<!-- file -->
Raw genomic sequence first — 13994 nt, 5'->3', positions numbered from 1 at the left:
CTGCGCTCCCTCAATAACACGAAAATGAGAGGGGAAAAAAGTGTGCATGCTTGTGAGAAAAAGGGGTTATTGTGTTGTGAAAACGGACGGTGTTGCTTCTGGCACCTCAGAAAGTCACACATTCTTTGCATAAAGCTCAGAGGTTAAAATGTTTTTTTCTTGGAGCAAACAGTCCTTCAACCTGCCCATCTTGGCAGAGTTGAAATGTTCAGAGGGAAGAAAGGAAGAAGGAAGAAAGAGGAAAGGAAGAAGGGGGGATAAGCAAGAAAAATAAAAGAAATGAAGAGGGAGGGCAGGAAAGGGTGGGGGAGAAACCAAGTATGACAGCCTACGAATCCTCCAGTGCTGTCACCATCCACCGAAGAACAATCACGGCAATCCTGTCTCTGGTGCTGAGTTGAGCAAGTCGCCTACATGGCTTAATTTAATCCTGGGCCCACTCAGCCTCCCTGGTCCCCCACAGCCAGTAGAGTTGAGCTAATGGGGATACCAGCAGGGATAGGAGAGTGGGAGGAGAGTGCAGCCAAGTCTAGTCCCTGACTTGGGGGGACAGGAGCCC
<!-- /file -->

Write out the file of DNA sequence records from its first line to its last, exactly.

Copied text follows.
Raw genomic sequence first — 13994 nt, 5'->3', positions numbered from 1 at the left:
CTGCGCTCCCTCAATAACACGAAAATGAGAGGGGAAAAAAGTGTGCATGCTTGTGAGAAAAAGGGGTTATTGTGTTGTGAAAACGGACGGTGTTGCTTCTGGCACCTCAGAAAGTCACACATTCTTTGCATAAAGCTCAGAGGTTAAAATGTTTTTTTCTTGGAGCAAACAGTCCTTCAACCTGCCCATCTTGGCAGAGTTGAAATGTTCAGAGGGAAGAAAGGAAGAAGGAAGAAAGAGGAAAGGAAGAAGGGGGGATAAGCAAGAAAAATAAAAGAAATGAAGAGGGAGGGCAGGAAAGGGTGGGGGAGAAACCAAGTATGACAGCCTACGAATCCTCCAGTGCTGTCACCATCCACCGAAGAACAATCACGGCAATCCTGTCTCTGGTGCTGAGTTGAGCAAGTCGCCTACATGGCTTAATTTAATCCTGGGCCCACTCAGCCTCCCTGGTCCCCCACAGCCAGTAGAGTTGAGCTAATGGGGATACCAGCAGGGATAGGAGAGTGGGAGGAGAGTGCAGCCAAGTCTAGTCCCTGACTTGGGGGGACAGGAGCCC